Supplier Management is a discipline that enables businesses to control costs, drive service excellence and mitigate risks in order to gain increased value from suppliers.
The cost of managing suppliers can be substantial, but it doesn’t have to be, all it takes is a little analysis/good planning.
Below are three examples of good practice that begin from the stages of onboarding and how it could help save costs and time.
Operate a single profile for all your suppliers
Operating with multiple supplier databases is a breeding ground for data inaccuracy and a drain on your admin resources due to the need for version control, cross-referencing and double-checking of data. For example, if your supply chain team is sourcing raw materials and products, whilst negotiating contracts independently from your purchasing team, it’s likely that there will be multiple supplier databases in play. Therefore, it will be challenging to get central visibility of what your supplier relationships are not just company- wide, but on a global scale. It will be even more difficult to gain visibility of who all your subcontractors are, or even third party managing agents for outsourced products and services. But easy visibility to this information is vital.
By creating and providing access to a central supplier profile for your entire organisation you will be able to gain transparency of the whole business and supply chain process. In order to avoid the costs associated with getting a single view of real-time supplier information, that’s accurate and up-to-date, you should share this responsibility with your suppliers. Suppliers should be connected to your profile through a portal so that they can input the information directly, leaving your supplier management teams with more time to focus on strategic relationships.
Have a single defined process for supplier authorisation
You may have a central database for supplier profiles, but no process in place that uses intelligent logic to guide the authorisation process. If your whole business does not understand the steps and business functions a supplier needs to go through in order to become approved, then potentially risky suppliers could slip through the net. This scenario could cause long-term damage to your business if the supplier is discovered to be using slave labour, or hazardous materials for the end-consumer and the environment, for example. The bad publicity and legal costs as a result could be sizeable.
Instead, you need a system that has a set authorisation workflow, which identifies the functions across your organisation that need to be involved. As well as what checks need to be in place and by who. You should have a central, predefined method of determining exactly who needs to review and approve each supplier in order to become fully authorised. The system should also have the capability to upload all required documentation so everything is in one place and easily accessible. Working in this way is best practice to ensuring your business is operating with those companies who meet your organisation’s minimum standards across multiple compliance measures, from credit ratings quality assurance and safety through to corporate social responsibility and ethical standards.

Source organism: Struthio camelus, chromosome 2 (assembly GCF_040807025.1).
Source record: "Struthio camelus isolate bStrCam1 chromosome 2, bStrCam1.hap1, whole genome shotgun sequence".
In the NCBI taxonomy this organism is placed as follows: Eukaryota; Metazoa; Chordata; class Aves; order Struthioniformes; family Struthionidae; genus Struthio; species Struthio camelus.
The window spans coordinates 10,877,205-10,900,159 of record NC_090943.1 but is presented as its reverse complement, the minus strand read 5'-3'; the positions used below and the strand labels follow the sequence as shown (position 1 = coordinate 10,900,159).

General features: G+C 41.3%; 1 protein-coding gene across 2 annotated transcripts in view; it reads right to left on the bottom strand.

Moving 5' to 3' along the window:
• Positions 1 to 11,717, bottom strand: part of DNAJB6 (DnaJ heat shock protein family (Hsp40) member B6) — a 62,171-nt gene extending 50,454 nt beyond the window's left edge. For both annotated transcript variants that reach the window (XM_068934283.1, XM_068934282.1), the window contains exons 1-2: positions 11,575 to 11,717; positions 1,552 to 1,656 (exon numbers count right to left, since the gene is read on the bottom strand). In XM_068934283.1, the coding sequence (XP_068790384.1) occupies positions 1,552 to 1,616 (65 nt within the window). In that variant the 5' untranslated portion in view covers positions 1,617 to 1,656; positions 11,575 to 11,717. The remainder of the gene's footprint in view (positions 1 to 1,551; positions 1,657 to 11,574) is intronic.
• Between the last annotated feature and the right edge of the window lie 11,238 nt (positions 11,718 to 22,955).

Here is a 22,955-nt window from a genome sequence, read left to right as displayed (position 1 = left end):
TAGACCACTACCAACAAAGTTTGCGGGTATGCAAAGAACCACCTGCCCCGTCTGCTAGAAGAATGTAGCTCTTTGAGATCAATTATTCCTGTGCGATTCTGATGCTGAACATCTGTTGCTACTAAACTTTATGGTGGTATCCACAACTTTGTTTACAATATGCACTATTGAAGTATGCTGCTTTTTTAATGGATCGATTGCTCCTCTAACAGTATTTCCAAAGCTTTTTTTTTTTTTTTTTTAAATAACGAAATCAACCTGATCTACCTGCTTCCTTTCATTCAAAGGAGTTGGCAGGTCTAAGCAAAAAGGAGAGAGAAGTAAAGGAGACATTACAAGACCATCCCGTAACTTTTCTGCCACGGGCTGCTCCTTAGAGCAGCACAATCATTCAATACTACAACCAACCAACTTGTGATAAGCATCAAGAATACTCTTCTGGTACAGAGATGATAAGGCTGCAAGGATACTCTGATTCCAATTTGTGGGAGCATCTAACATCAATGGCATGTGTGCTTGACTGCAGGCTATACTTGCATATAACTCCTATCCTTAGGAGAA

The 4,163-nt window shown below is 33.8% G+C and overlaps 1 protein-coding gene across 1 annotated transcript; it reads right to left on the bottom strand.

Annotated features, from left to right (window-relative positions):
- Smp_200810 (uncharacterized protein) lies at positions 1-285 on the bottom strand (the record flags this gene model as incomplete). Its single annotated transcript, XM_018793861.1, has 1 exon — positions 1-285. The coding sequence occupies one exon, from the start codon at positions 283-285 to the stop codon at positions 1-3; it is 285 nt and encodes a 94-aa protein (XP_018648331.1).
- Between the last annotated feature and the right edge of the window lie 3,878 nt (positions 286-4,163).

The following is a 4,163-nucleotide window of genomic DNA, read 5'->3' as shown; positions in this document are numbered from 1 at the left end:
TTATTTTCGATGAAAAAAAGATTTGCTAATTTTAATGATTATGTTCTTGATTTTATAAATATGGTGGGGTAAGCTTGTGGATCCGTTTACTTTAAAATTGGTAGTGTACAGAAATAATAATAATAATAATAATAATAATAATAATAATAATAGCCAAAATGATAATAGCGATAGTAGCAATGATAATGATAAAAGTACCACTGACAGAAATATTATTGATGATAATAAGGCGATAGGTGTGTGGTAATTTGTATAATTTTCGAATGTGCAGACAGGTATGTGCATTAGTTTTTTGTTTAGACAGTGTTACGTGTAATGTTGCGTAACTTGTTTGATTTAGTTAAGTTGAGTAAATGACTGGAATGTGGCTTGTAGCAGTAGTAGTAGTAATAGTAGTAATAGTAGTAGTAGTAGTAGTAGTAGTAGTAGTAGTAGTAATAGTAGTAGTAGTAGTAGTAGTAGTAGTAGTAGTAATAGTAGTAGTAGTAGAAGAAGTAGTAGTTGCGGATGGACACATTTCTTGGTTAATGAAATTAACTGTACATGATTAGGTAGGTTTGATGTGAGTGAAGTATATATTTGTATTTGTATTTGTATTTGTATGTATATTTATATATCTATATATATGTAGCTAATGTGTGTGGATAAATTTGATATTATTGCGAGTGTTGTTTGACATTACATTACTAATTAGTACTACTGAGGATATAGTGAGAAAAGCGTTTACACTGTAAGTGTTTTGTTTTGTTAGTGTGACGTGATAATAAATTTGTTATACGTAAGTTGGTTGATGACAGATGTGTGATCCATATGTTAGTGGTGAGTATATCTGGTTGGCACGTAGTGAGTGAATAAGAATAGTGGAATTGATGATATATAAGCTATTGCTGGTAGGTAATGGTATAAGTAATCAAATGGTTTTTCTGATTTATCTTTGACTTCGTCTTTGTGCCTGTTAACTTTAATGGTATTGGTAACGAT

Cleanse data and expired documentation
You may have a central database for supplier profiles and store all of your supplier documentation in one place alongside them. You may also have a defined workflow and process in which to setup and authorise new suppliers across your entire business. In addition, suppliers could also be accessing your system directly so that they can input the most up-to-date information to save you time. However, if the information that is added goes out of date, or documents expire and you do not know about this, then this single set of supplier information is still inaccurate and data quality is key for a true view of your entire supply chain operations in order to make informed decisions.
Therefore your system needs to have rules and alerts in place that tell you when data has changed, when it needs to be checked, or when a new audit or authorisation process needs to take place. It is no good having access to a single set of data if it is still wrong and it will not protect your business against any non-compliance as a result.
We’ve all heard the saying ‘time is money’, and there’s no denying that saving costs often hinges on saving time. Onboarding new suppliers should be a streamlined process that takes into account all of your business functions and requirements, as well as ensuring that data is always the most up-to-date. This clear outline will also help your suppliers, as it will enable them to see and understand what your expectations are and how they may not just meet, but exceed them.
By implementing a process such as this you will have more time to spend on strengthening supplier relationships, looking for strategic opportunities, developing innovative new products and exploring new initiatives and markets.